Some of the poets, including Jackson, have undergone hardships in their life that they are able to work through and recover from through poetry.

“For me, it’s a necessity. Through all the stuff that I’ve been through, all the stuff I have taken in and had done to me, poetry is the only way I can let that out and express it. If I were to keep it in I would go crazy,” Jackson says. “So basically it’s my passion – it’s a survival mechanism.”

Before Jackson participated in poetry slams, he would share his poetry with his grandfather. His grandfather has passed away, but Jackson sometimes writes about him in his poems.

“I never had parents and my foster family abandoned me, so he was basically the only person that I had in my life to turn to,” Jackson said. “I would express that pain and he was there to listen.”
As many young people are using The Bean Cycle’s poetry slam to release their emotions, Holgerson is earnest in his role of maintaining an open-minded ambiance. He will be there to protect the poets and make everyone feel safe.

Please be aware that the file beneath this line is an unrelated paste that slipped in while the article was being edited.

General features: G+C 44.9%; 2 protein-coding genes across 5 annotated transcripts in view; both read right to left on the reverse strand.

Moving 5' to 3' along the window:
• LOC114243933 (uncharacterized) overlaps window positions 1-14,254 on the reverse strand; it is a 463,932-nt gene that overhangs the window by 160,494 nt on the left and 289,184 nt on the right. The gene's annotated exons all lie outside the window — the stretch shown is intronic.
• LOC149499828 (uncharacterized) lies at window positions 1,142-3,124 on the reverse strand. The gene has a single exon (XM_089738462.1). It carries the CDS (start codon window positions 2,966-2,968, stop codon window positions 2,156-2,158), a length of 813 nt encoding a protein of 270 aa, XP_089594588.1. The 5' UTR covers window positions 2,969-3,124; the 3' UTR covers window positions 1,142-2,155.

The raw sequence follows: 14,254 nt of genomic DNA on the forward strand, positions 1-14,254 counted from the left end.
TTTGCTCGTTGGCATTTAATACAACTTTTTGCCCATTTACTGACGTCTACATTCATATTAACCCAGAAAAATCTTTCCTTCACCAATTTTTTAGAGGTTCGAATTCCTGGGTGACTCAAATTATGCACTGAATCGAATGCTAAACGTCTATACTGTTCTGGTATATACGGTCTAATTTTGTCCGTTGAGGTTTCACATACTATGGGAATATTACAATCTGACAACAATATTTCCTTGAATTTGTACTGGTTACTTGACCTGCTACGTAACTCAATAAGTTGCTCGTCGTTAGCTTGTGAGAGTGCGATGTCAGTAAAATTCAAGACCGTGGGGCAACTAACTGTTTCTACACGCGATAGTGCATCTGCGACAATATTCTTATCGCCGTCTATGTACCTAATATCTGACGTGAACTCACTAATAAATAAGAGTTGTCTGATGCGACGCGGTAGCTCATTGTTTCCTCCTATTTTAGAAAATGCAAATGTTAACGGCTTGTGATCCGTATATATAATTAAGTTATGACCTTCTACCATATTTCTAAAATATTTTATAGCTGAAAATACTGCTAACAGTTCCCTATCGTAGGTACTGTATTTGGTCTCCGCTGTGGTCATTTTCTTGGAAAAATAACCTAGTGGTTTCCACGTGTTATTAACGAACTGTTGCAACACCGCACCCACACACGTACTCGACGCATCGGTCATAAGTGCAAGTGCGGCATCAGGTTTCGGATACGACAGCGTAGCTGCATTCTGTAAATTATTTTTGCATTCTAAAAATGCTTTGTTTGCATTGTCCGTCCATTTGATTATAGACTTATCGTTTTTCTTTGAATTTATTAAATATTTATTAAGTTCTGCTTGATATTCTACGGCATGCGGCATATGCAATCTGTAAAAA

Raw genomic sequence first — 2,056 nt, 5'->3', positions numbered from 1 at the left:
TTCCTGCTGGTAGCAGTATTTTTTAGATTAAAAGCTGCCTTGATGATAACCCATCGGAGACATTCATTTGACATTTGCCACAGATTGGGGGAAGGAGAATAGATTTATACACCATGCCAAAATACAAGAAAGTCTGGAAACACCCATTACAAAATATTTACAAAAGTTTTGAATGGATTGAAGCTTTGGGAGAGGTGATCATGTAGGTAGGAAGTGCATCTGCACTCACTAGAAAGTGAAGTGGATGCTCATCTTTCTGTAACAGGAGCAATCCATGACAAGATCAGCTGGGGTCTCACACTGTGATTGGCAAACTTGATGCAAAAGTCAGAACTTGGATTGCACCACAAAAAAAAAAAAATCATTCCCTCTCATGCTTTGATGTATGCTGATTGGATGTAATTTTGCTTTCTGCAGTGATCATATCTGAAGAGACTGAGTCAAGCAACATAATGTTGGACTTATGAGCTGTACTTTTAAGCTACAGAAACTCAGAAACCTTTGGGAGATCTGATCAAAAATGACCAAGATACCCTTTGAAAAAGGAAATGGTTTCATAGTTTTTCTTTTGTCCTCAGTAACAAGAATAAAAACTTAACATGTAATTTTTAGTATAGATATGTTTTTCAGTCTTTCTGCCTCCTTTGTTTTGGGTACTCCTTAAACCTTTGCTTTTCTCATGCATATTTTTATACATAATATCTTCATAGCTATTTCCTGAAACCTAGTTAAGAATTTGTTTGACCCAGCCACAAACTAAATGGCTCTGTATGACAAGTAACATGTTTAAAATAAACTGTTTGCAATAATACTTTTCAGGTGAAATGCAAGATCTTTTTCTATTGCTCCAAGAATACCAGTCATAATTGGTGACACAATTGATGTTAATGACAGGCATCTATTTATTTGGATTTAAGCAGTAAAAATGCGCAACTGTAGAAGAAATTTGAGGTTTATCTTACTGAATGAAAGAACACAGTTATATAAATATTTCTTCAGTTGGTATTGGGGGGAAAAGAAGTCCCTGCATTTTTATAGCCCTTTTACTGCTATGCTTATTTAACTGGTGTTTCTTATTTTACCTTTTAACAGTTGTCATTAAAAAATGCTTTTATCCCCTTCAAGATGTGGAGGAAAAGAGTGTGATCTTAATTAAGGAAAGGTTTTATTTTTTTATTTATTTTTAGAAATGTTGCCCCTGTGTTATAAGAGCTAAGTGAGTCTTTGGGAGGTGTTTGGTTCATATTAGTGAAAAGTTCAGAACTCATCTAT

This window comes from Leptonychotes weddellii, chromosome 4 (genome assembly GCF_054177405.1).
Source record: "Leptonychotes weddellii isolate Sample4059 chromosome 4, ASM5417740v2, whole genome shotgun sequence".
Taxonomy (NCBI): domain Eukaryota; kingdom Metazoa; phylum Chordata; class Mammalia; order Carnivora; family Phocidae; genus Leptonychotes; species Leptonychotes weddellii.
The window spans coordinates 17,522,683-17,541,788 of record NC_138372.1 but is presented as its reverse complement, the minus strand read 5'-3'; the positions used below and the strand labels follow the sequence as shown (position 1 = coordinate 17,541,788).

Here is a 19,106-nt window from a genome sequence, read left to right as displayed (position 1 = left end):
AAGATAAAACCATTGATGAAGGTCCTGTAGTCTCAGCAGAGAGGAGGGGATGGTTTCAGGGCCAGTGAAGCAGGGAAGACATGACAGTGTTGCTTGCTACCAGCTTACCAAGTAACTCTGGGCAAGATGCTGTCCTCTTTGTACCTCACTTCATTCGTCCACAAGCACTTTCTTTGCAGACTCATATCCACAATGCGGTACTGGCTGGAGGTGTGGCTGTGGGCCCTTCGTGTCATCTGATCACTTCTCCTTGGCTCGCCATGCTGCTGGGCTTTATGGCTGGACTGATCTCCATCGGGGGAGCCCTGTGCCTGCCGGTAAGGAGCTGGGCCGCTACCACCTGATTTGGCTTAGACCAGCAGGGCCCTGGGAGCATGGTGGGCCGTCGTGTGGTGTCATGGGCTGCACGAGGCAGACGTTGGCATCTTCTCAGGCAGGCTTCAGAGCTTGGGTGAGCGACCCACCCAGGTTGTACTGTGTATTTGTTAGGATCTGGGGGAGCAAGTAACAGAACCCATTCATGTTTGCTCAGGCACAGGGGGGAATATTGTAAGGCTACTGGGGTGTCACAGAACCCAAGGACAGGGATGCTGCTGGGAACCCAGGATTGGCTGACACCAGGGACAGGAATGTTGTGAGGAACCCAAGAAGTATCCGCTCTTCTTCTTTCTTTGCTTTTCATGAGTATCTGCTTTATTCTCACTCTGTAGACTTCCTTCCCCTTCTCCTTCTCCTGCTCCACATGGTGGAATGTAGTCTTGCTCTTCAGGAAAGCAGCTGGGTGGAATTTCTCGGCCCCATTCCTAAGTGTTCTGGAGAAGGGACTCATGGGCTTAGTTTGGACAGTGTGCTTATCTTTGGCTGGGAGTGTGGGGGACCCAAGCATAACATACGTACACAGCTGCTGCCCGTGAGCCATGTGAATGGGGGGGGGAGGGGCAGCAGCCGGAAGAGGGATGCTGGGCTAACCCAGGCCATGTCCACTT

As a child, Holgerson’s father worked for a rodeo. This is where he found his heroes, and he compares himself to the clowns in the arena.

“My heroes were not those dumb cowboys riding on a bull, but the clowns who step in the middle. The clown gets in with grace and can redirect the dangerous force away from them,” Holgerson said. “These kids have the guts to stand up and say what they feel – their hearts are pounding. Anybody that gets up there is protected by me, the clown.”

The poetry slam competitors that ‘Booger’ protects are free to speak their minds. As they release their words and emotions, everyone sitting on the couches and chairs in The Bean Cycle can feel the energy. While sipping a hot latte, these are some of the words an audience may hear:

“This system we live in is a psychological prison/ So I’m driven to deliver philosophical wisdom/ society’s brainwashed/ we believe we’re equal/ black males pack jails/ my father’s one of those people/ you tell me whose evil/ those who live illegal?/or puppet politicians hiding lies behind the American eagle?” (JJ Jackson, November 4, 2011.)
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The Bean Cycle poetry slam is held every first Friday of the month at 144 N. College Ave. Sign-up is at 7:30pm and the slam begins at 8pm. Participating poets should show up early; there are only 12 spots available. Bring your best three poems, or just come to watch! Find out more at wolverinefarmpublishing.com/events/poetry-slam.html or the beancycle.com.